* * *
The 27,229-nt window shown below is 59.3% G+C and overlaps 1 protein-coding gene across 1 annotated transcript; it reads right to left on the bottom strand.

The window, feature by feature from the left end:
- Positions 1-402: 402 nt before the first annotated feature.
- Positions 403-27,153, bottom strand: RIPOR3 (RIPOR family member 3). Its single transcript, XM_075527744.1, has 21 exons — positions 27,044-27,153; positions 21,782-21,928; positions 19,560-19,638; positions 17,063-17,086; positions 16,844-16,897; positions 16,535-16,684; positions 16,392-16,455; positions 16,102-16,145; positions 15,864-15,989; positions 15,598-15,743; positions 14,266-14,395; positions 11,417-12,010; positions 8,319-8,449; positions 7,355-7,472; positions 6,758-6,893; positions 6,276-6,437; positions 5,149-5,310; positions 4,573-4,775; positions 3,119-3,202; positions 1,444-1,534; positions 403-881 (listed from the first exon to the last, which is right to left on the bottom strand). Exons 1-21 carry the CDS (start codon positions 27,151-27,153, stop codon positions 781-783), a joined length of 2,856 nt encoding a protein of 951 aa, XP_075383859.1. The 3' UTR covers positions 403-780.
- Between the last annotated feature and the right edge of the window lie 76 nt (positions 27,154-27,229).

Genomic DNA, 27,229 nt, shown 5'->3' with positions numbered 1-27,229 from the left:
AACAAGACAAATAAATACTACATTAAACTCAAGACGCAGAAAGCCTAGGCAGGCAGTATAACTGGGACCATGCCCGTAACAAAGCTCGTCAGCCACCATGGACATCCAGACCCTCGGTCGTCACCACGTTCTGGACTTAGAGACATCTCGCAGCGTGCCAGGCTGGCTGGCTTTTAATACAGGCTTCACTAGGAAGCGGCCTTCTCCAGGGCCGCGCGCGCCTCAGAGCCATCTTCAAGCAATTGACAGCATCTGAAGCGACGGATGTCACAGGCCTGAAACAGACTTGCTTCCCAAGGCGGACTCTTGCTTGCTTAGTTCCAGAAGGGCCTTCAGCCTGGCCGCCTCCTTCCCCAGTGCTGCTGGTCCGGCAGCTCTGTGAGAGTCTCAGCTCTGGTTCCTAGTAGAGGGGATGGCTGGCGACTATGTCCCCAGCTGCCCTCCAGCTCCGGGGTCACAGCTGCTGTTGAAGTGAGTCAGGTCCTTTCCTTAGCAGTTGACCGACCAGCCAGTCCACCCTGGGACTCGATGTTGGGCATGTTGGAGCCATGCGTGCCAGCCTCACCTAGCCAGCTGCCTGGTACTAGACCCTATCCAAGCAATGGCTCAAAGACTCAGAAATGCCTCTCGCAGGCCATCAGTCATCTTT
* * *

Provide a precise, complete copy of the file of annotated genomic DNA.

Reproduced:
The 27,229-nt window shown below is 59.3% G+C and overlaps 1 protein-coding gene across 1 annotated transcript; it reads right to left on the bottom strand.

The window, feature by feature from the left end:
- Positions 1-402: 402 nt before the first annotated feature.
- Positions 403-27,153, bottom strand: RIPOR3 (RIPOR family member 3). Its single transcript, XM_075527744.1, has 21 exons — positions 27,044-27,153; positions 21,782-21,928; positions 19,560-19,638; positions 17,063-17,086; positions 16,844-16,897; positions 16,535-16,684; positions 16,392-16,455; positions 16,102-16,145; positions 15,864-15,989; positions 15,598-15,743; positions 14,266-14,395; positions 11,417-12,010; positions 8,319-8,449; positions 7,355-7,472; positions 6,758-6,893; positions 6,276-6,437; positions 5,149-5,310; positions 4,573-4,775; positions 3,119-3,202; positions 1,444-1,534; positions 403-881 (listed from the first exon to the last, which is right to left on the bottom strand). Exons 1-21 carry the CDS (start codon positions 27,151-27,153, stop codon positions 781-783), a joined length of 2,856 nt encoding a protein of 951 aa, XP_075383859.1. The 3' UTR covers positions 403-780.
- Between the last annotated feature and the right edge of the window lie 76 nt (positions 27,154-27,229).

Genomic DNA, 27,229 nt, shown 5'->3' with positions numbered 1-27,229 from the left:
AACAAGACAAATAAATACTACATTAAACTCAAGACGCAGAAAGCCTAGGCAGGCAGTATAACTGGGACCATGCCCGTAACAAAGCTCGTCAGCCACCATGGACATCCAGACCCTCGGTCGTCACCACGTTCTGGACTTAGAGACATCTCGCAGCGTGCCAGGCTGGCTGGCTTTTAATACAGGCTTCACTAGGAAGCGGCCTTCTCCAGGGCCGCGCGCGCCTCAGAGCCATCTTCAAGCAATTGACAGCATCTGAAGCGACGGATGTCACAGGCCTGAAACAGACTTGCTTCCCAAGGCGGACTCTTGCTTGCTTAGTTCCAGAAGGGCCTTCAGCCTGGCCGCCTCCTTCCCCAGTGCTGCTGGTCCGGCAGCTCTGTGAGAGTCTCAGCTCTGGTTCCTAGTAGAGGGGATGGCTGGCGACTATGTCCCCAGCTGCCCTCCAGCTCCGGGGTCACAGCTGCTGTTGAAGTGAGTCAGGTCCTTTCCTTAGCAGTTGACCGACCAGCCAGTCCACCCTGGGACTCGATGTTGGGCATGTTGGAGCCATGCGTGCCAGCCTCACCTAGCCAGCTGCCTGGTACTAGACCCTATCCAAGCAATGGCTCAAAGACTCAGAAATGCCTCTCGCAGGCCATCAGTCATCTTT